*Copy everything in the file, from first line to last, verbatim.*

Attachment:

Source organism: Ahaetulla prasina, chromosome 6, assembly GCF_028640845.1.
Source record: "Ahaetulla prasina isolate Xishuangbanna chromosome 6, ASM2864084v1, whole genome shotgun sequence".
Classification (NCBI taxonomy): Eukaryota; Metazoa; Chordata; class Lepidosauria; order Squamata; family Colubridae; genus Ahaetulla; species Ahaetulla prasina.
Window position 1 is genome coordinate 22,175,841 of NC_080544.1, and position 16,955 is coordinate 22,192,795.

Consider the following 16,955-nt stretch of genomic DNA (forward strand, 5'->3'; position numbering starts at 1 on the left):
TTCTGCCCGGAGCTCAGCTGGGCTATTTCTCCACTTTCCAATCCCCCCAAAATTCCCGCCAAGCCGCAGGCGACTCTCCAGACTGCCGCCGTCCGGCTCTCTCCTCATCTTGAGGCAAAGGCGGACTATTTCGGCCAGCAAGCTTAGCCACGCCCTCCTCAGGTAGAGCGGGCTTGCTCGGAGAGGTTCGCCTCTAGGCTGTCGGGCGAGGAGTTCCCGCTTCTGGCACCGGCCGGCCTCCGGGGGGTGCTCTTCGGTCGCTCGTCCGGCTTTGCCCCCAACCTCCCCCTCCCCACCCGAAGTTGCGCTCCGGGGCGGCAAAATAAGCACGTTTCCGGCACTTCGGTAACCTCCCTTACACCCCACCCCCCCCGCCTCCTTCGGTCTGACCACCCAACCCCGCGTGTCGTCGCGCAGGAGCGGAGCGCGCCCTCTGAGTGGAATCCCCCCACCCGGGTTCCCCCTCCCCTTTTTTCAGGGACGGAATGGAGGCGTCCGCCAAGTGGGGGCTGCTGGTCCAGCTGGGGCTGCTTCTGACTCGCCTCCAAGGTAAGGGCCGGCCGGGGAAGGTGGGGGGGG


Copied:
Source organism: Ahaetulla prasina, chromosome 6, assembly GCF_028640845.1.
Source record: "Ahaetulla prasina isolate Xishuangbanna chromosome 6, ASM2864084v1, whole genome shotgun sequence".
Classification (NCBI taxonomy): Eukaryota; Metazoa; Chordata; class Lepidosauria; order Squamata; family Colubridae; genus Ahaetulla; species Ahaetulla prasina.
Window position 1 is genome coordinate 22,175,841 of NC_080544.1, and position 16,955 is coordinate 22,192,795.

Consider the following 16,955-nt stretch of genomic DNA (forward strand, 5'->3'; position numbering starts at 1 on the left):
TTCTGCCCGGAGCTCAGCTGGGCTATTTCTCCACTTTCCAATCCCCCCAAAATTCCCGCCAAGCCGCAGGCGACTCTCCAGACTGCCGCCGTCCGGCTCTCTCCTCATCTTGAGGCAAAGGCGGACTATTTCGGCCAGCAAGCTTAGCCACGCCCTCCTCAGGTAGAGCGGGCTTGCTCGGAGAGGTTCGCCTCTAGGCTGTCGGGCGAGGAGTTCCCGCTTCTGGCACCGGCCGGCCTCCGGGGGGTGCTCTTCGGTCGCTCGTCCGGCTTTGCCCCCAACCTCCCCCTCCCCACCCGAAGTTGCGCTCCGGGGCGGCAAAATAAGCACGTTTCCGGCACTTCGGTAACCTCCCTTACACCCCACCCCCCCCGCCTCCTTCGGTCTGACCACCCAACCCCGCGTGTCGTCGCGCAGGAGCGGAGCGCGCCCTCTGAGTGGAATCCCCCCACCCGGGTTCCCCCTCCCCTTTTTTCAGGGACGGAATGGAGGCGTCCGCCAAGTGGGGGCTGCTGGTCCAGCTGGGGCTGCTTCTGACTCGCCTCCAAGGTAAGGGCCGGCCGGGGAAGGTGGGGGGGG